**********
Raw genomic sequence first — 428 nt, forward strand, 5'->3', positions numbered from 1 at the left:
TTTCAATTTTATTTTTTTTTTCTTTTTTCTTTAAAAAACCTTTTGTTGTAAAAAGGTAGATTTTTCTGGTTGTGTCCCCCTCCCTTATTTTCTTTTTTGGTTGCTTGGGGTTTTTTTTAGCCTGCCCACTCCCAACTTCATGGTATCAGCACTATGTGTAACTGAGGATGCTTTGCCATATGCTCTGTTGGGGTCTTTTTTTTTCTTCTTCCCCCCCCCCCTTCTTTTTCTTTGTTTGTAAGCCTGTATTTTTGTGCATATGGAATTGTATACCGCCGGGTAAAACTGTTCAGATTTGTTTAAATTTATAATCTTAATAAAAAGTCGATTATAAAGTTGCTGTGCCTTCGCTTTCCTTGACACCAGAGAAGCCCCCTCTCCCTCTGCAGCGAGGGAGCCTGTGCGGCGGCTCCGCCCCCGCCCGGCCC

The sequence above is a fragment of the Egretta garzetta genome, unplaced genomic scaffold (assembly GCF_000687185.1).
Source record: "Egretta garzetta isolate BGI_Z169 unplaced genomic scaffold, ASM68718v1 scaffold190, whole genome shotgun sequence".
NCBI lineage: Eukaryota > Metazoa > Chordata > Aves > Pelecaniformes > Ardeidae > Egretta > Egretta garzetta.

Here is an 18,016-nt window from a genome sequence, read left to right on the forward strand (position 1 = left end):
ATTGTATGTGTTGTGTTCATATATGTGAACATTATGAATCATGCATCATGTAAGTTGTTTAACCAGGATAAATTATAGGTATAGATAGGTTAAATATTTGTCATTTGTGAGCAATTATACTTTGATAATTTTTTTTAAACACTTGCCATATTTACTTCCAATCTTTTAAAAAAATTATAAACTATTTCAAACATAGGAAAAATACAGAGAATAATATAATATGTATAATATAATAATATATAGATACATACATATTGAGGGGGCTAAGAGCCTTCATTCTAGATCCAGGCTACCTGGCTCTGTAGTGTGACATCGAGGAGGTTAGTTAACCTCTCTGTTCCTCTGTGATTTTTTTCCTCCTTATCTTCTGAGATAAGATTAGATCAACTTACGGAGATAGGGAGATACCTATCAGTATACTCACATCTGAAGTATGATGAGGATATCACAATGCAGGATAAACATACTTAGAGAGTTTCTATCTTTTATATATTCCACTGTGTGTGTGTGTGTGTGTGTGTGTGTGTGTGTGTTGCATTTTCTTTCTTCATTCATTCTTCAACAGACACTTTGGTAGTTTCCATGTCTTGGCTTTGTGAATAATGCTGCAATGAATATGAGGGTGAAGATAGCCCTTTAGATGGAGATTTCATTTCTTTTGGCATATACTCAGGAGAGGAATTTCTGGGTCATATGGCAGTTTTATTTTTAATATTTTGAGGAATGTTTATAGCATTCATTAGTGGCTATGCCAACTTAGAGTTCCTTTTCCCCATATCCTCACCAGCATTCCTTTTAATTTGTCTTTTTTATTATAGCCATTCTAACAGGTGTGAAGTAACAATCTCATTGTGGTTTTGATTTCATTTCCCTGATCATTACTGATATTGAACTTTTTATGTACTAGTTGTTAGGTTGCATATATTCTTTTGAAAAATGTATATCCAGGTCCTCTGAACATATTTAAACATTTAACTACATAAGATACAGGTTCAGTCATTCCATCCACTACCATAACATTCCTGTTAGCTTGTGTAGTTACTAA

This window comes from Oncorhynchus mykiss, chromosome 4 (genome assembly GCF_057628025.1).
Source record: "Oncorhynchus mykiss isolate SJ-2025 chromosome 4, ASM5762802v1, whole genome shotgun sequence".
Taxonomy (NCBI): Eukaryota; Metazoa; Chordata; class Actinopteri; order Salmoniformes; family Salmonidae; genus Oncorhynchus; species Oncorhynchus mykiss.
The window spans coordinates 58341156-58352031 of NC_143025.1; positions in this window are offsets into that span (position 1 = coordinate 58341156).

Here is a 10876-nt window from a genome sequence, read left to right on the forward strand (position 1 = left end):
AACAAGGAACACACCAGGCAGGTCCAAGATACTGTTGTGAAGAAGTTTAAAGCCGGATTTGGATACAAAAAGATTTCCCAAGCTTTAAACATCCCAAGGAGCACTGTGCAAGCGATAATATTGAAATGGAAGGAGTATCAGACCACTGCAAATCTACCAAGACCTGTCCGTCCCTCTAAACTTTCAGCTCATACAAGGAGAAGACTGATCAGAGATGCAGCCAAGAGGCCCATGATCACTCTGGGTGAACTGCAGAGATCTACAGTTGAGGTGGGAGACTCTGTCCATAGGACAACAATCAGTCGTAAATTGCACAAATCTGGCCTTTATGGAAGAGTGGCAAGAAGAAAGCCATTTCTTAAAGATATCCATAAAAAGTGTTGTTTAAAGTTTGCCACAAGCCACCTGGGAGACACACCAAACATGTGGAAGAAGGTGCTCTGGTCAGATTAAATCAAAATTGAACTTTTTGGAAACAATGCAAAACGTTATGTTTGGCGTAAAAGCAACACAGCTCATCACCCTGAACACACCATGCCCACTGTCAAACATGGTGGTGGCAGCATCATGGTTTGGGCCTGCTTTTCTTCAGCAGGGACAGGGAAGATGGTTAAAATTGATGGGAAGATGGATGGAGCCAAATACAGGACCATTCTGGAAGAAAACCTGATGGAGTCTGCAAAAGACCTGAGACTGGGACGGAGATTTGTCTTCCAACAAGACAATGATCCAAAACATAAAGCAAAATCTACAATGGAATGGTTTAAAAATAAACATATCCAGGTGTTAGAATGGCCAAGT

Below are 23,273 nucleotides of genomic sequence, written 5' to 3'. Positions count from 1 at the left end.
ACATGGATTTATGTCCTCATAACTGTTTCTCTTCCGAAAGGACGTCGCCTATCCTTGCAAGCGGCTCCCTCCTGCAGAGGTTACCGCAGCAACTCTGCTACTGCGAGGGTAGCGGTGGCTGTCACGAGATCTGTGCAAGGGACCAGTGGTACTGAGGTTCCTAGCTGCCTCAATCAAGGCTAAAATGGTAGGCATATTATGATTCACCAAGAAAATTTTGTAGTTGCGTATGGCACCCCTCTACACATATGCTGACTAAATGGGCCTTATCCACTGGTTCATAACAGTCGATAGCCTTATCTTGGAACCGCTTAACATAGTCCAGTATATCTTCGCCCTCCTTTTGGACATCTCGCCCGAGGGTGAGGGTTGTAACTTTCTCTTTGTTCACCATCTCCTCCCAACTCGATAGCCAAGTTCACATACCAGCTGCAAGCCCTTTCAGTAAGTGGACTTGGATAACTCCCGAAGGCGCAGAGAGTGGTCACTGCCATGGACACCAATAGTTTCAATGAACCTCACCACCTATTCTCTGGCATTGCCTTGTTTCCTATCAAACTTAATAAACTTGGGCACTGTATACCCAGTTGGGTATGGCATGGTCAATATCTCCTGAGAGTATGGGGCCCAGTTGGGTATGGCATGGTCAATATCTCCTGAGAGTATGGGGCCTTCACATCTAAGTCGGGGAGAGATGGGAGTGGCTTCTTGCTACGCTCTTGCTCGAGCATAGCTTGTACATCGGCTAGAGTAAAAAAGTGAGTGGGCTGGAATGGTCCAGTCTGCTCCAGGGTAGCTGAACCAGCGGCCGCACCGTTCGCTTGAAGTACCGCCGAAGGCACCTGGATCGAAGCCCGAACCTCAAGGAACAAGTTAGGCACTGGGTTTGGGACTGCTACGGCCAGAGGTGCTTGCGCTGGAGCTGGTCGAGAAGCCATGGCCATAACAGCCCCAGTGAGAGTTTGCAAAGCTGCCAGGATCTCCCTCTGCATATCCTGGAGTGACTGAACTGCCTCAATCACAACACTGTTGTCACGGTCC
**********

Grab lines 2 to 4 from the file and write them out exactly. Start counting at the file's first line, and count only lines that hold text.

TTTCAATTTTATTTTTTTTTTCTTTTTTCTTTAAAAAACCTTTTGTTGTAAAAAGGTAGATTTTTCTGGTTGTGTCCCCCTCCCTTATTTTCTTTTTTGGTTGCTTGGGGTTTTTTTTAGCCTGCCCACTCCCAACTTCATGGTATCAGCACTATGTGTAACTGAGGATGCTTTGCCATATGCTCTGTTGGGGTCTTTTTTTTTCTTCTTCCCCCCCCCCCTTCTTTTTCTTTGTTTGTAAGCCTGTATTTTTGTGCATATGGAATTGTATACCGCCGGGTAAAACTGTTCAGATTTGTTTAAATTTATAATCTTAATAAAAAGTCGATTATAAAGTTGCTGTGCCTTCGCTTTCCTTGACACCAGAGAAGCCCCCTCTCCCTCTGCAGCGAGGGAGCCTGTGCGGCGGCTCCGCCCCCGCCCGGCCC

The sequence above is a fragment of the Egretta garzetta genome, unplaced genomic scaffold (assembly GCF_000687185.1).
Source record: "Egretta garzetta isolate BGI_Z169 unplaced genomic scaffold, ASM68718v1 scaffold190, whole genome shotgun sequence".